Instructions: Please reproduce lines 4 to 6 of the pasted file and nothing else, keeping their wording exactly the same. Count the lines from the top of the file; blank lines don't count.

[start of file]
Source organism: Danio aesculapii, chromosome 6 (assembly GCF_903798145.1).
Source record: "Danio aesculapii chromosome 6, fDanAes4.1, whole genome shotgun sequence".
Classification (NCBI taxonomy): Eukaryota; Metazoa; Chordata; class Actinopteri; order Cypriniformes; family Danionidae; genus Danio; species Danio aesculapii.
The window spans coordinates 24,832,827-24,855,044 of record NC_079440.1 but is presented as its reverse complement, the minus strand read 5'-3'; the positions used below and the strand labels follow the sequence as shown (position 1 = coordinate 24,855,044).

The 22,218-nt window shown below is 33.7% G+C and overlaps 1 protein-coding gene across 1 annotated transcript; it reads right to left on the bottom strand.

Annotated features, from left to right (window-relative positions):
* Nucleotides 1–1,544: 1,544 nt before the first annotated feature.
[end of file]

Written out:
The window spans coordinates 24,832,827-24,855,044 of record NC_079440.1 but is presented as its reverse complement, the minus strand read 5'-3'; the positions used below and the strand labels follow the sequence as shown (position 1 = coordinate 24,855,044).

The 22,218-nt window shown below is 33.7% G+C and overlaps 1 protein-coding gene across 1 annotated transcript; it reads right to left on the bottom strand.

Annotated features, from left to right (window-relative positions):